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2020 Pandemic Phillip Morris Prose

The Autopsy of Donald J. Trump

Written by Phillip Morris

After years of the media rarely mentioning his name, the 45th President of the United States was once again in global headlines, “Donald Trump Dead!” 

Trump was found dead in his cell while awaiting trial in New York. No official cause of death was given in the early articles, but reports of a bluish hue to his body suggested asphyxiation. Video surveillance of the hall outside his cell only showed guard patrols in the time between when his dinner tray was retrieved and when his body was found at breakfast. 

The Trump Re-election Campaign Committee called for an investigation into the prison kitchen staff. 

“Everyone knows kitchens are filled with Mexicans and radical-left Democrats,” Donald Trump Jr. said from the campaign’s headquarters in Costa Rica. He went on to spread suspicion among everyone with access to the former President, including the medical staff that attended to him during his bout of stomach flu and weeks earlier, and several Democratic members of Congress that never interacted with the President.

“Did they poison him?” Trump’s former lawyer Rudy Giuliani asked from his own cell in the prison’s psychiatric ward. “Did they hide needles in his diapers? I don’t know. You don’t know. There are a lot of questions about emails.”

Prison and DOJ officials were quick to rebuke claims of foul play and urged the nation to remain calm. They promised a quick and thorough investigation into the cause of death expressing confidence that if it wasn’t natural: “Then he did it to himself.”

Photos of Trump’s corpse spread like California wildfire online. His supporters scrutinized every pixel so even the most mundane details were woven into keystones of grand conspiracies. One theory that rose to prominence early was that he had been poisoned during a court appearance weeks earlier, but that his body was so strong that his only symptom was a lack of bladder control. Despite video footage from outside of the cell showing otherwise, the theory concluded with the assertion that a Soros backed assassin was hired to finish the job by strangling him..  

Trump’s opponents amused themselves by parodying the memes his supporters produced as evidence for their theories. A comparison of Trump’s trademark orange tan juxtaposed with his post-mortem blue was re-imagined as an action movie poster that was shared over one million times.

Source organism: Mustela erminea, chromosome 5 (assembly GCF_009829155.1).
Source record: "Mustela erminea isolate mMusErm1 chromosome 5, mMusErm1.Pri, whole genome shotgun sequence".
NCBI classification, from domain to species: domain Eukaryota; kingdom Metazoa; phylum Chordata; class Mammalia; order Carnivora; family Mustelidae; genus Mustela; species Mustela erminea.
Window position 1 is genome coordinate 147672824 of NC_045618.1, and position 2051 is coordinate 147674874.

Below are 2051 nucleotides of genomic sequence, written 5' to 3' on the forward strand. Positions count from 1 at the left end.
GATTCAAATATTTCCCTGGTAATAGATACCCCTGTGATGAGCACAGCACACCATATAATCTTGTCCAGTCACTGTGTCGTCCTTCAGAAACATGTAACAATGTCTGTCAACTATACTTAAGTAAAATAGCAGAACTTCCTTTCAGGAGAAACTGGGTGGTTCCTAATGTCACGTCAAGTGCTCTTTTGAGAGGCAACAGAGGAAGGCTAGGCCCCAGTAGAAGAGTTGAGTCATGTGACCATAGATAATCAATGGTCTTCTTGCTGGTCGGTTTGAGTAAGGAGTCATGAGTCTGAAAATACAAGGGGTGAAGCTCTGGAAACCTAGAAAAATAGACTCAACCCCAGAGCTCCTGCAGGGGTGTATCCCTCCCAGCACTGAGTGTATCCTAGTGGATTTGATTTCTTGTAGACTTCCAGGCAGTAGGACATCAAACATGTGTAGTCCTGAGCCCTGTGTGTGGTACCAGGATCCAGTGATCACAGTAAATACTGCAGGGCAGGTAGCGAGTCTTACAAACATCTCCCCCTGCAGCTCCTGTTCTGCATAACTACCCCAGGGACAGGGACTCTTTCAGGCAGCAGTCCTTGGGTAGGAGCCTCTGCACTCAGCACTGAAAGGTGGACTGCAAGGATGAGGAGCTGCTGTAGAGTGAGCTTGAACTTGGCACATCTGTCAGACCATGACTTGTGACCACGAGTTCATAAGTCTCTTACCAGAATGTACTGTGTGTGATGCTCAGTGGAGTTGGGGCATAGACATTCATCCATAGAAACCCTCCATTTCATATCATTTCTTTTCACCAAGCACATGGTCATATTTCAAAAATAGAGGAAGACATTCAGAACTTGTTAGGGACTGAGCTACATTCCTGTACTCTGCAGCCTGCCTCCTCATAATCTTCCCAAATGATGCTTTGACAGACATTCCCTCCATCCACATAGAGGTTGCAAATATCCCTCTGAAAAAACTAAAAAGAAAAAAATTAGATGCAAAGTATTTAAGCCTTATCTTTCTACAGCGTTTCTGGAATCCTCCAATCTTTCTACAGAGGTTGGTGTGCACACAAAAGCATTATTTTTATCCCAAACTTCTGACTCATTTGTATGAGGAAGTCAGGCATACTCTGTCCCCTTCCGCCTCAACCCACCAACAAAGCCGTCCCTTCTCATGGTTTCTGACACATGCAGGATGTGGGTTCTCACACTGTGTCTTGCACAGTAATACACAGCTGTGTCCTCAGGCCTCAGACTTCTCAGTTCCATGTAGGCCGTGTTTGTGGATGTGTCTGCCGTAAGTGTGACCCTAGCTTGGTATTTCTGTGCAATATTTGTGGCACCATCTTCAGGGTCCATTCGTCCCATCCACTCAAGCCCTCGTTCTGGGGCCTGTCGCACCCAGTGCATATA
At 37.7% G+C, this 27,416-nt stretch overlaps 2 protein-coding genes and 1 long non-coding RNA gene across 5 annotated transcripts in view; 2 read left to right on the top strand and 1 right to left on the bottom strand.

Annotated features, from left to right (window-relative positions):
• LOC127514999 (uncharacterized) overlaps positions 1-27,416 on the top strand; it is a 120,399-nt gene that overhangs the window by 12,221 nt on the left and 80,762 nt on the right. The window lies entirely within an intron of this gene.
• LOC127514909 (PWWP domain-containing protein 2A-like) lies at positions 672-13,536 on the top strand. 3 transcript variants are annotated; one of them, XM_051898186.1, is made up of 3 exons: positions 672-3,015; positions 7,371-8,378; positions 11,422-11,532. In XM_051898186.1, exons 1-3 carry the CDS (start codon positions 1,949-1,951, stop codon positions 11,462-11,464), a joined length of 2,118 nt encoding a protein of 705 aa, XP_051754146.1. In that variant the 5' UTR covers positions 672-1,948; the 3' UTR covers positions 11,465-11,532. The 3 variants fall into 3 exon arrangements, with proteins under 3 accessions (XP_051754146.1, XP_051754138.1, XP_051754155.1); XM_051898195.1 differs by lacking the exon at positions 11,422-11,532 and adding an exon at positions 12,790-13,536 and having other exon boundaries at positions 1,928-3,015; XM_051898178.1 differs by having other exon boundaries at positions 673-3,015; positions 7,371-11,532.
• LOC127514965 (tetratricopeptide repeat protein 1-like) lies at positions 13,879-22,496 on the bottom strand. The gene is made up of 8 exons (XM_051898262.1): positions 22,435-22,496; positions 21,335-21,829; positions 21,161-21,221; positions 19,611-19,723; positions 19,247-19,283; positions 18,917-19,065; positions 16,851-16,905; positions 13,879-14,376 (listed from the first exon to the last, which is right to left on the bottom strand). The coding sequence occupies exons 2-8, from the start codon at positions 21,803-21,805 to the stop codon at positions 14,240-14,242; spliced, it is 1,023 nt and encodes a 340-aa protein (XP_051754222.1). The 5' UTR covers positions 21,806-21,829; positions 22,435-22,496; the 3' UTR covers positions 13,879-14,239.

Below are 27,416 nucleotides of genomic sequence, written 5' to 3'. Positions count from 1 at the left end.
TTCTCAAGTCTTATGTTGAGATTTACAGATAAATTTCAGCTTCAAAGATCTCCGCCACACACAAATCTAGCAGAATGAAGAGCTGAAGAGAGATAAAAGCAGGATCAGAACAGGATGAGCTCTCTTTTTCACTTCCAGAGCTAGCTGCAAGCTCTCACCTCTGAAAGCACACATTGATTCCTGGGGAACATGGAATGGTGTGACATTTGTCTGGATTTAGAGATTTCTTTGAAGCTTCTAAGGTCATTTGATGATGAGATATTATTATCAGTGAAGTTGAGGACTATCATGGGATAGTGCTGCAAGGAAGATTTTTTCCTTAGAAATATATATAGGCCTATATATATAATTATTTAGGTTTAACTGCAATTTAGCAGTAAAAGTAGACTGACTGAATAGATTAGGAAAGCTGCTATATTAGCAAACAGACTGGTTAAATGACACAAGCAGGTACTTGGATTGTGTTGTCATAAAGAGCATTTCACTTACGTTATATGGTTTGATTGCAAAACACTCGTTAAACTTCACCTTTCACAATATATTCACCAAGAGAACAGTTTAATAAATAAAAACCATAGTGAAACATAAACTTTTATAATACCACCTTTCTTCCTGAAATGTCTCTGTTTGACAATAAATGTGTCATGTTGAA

The Trump autopsy was completed in less than a week. In a muted press conference it was announced that Trump’s official cause of death was a fungal infection that had gone unnoticed in earlier exams. The medical team that performed the autopsy quickly left the stage without taking any questions after stating the body would be cremated as a precaution. 

The mundane explanation did little to stifle the public’s curiosity. Just a few hours after the press conference an anonymous post appeared online claiming to be from someone who worked with the county coroner. 

“It was aliens that killed him,” the poster claimed. “I saw the body. They were crawling out of him. He was on his stomach so his butt was in the air and these yellow tendrils were coming out of his anus and moving in the air like vines looking for a hold. I didn’t see what they did to the body but they kept calling in more and more experts to examine it.”

What should have been dismissed as the ravings of an internet troll got picked up by the mainstream media and amplified. Leading another anonymous individual to publish an article in the New York Times that offered further details on Trump’s bodily invader. The Times verified the author was an investigator involved with the Mueller Report. 

As the author saw it, if Mueller’s focus was less narrow and his approach less conservative Trump’s infection could have been discovered years earlier. Misconduct by Trump from before the start of the campaign was all but ignored unless it was directly relevant to later criminal actions, which caused a lot of now pertinent details to be overlooked. 

An extensive investigation into Trump’s trips to Russia was whittled down to bare bones in the final report because failed business deals and evenings with sex workers were not considered relevant without explicit evidence that Russia was using them to blackmail him. 

“We couldn’t verify the existence of The Pee-Pee Tape, so we had to proceed as if it didn’t exist. However, we all believed its existence was likely, and we were certain the acts rumored to have happened, actually happened.”

According to the article’s author, that certainty came from the story of a housekeeper who worked at the hotel Trump stayed at in Moscow. She was not a witness to the events of Trump’s romp with the sex workers but she did clean up the aftermath.